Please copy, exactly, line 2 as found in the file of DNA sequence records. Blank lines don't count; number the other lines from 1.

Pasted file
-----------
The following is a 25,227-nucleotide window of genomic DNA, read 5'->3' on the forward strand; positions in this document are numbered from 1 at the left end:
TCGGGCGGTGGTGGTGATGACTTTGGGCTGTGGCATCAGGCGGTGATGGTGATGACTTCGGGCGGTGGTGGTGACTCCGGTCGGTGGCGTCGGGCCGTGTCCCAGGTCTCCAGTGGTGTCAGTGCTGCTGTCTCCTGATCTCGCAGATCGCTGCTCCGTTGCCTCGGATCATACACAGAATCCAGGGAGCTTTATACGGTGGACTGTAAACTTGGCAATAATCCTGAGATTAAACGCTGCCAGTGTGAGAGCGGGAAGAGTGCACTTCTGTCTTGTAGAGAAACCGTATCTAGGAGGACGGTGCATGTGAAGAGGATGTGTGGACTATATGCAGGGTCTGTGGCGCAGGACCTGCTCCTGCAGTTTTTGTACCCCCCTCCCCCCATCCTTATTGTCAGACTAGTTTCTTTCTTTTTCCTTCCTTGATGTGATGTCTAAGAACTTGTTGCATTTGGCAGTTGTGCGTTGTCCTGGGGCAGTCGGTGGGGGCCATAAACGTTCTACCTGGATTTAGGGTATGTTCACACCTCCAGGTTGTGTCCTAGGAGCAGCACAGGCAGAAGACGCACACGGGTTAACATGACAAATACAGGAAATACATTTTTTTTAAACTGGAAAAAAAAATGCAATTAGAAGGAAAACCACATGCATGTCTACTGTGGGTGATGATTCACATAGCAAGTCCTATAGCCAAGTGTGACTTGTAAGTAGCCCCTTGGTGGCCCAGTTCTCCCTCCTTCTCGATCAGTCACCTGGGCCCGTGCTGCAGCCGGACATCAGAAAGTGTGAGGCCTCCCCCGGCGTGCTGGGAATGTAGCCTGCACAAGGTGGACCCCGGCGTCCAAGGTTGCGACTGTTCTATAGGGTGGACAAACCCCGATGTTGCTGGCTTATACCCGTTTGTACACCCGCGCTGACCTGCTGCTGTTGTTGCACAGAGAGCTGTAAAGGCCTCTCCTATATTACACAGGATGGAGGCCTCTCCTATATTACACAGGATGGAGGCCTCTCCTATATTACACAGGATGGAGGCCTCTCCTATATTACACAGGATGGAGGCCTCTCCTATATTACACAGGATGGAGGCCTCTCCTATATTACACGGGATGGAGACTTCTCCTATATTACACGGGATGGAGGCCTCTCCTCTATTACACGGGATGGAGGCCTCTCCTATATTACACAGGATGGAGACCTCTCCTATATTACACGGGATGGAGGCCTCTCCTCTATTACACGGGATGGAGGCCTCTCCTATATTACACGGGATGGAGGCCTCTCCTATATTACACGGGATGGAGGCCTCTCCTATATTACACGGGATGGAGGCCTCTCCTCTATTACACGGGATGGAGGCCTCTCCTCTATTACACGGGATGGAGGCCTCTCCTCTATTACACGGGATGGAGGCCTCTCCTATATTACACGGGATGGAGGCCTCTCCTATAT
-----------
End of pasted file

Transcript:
TCGGGCGGTGGTGGTGATGACTTTGGGCTGTGGCATCAGGCGGTGATGGTGATGACTTCGGGCGGTGGTGGTGACTCCGGTCGGTGGCGTCGGGCCGTGTCCCAGGTCTCCAGTGGTGTCAGTGCTGCTGTCTCCTGATCTCGCAGATCGCTGCTCCGTTGCCTCGGATCATACACAGAATCCAGGGAGCTTTATACGGTGGACTGTAAACTTGGCAATAATCCTGAGATTAAACGCTGCCAGTGTGAGAGCGGGAAGAGTGCACTTCTGTCTTGTAGAGAAACCGTATCTAGGAGGACGGTGCATGTGAAGAGGATGTGTGGACTATATGCAGGGTCTGTGGCGCAGGACCTGCTCCTGCAGTTTTTGTACCCCCCTCCCCCCATCCTTATTGTCAGACTAGTTTCTTTCTTTTTCCTTCCTTGATGTGATGTCTAAGAACTTGTTGCATTTGGCAGTTGTGCGTTGTCCTGGGGCAGTCGGTGGGGGCCATAAACGTTCTACCTGGATTTAGGGTATGTTCACACCTCCAGGTTGTGTCCTAGGAGCAGCACAGGCAGAAGACGCACACGGGTTAACATGACAAATACAGGAAATACATTTTTTTTAAACTGGAAAAAAAAATGCAATTAGAAGGAAAACCACATGCATGTCTACTGTGGGTGATGATTCACATAGCAAGTCCTATAGCCAAGTGTGACTTGTAAGTAGCCCCTTGGTGGCCCAGTTCTCCCTCCTTCTCGATCAGTCACCTGGGCCCGTGCTGCAGCCGGACATCAGAAAGTGTGAGGCCTCCCCCGGCGTGCTGGGAATGTAGCCTGCACAAGGTGGACCCCGGCGTCCAAGGTTGCGACTGTTCTATAGGGTGGACAAACCCCGATGTTGCTGGCTTATACCCGTTTGTACACCCGCGCTGACCTGCTGCTGTTGTTGCACAGAGAGCTGTAAAGGCCTCTCCTATATTACACAGGATGGAGGCCTCTCCTATATTACACAGGATGGAGGCCTCTCCTATATTACACAGGATGGAGGCCTCTCCTATATTACACAGGATGGAGGCCTCTCCTATATTACACAGGATGGAGGCCTCTCCTATATTACACGGGATGGAGACTTCTCCTATATTACACGGGATGGAGGCCTCTCCTCTATTACACGGGATGGAGGCCTCTCCTATATTACACAGGATGGAGACCTCTCCTATATTACACGGGATGGAGGCCTCTCCTCTATTACACGGGATGGAGGCCTCTCCTATATTACACGGGATGGAGGCCTCTCCTATATTACACGGGATGGAGGCCTCTCCTATATTACACGGGATGGAGGCCTCTCCTCTATTACACGGGATGGAGGCCTCTCCTCTATTACACGGGATGGAGGCCTCTCCTCTATTACACGGGATGGAGGCCTCTCCTATATTACACGGGATGGAGGCCTCTCCTATAT